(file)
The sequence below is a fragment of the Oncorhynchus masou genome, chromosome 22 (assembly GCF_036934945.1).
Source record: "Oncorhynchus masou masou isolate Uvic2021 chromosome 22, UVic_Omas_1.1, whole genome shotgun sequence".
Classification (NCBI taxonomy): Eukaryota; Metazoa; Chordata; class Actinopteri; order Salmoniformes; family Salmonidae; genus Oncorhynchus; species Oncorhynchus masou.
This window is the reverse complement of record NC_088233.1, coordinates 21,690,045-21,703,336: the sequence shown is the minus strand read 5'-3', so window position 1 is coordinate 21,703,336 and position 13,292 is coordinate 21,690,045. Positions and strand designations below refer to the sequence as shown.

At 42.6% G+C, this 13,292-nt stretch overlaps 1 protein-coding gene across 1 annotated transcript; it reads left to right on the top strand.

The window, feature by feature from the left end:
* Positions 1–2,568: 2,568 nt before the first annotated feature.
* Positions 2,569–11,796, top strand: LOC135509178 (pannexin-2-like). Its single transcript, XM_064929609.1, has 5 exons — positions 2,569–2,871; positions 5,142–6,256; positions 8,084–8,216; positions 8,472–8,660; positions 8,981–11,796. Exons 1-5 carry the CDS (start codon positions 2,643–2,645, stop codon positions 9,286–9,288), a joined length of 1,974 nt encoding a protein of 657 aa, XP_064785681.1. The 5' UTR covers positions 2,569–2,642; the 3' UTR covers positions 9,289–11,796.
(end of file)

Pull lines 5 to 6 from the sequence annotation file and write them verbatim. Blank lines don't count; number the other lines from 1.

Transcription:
At 42.6% G+C, this 13,292-nt stretch overlaps 1 protein-coding gene across 1 annotated transcript; it reads left to right on the top strand.

The window, feature by feature from the left end: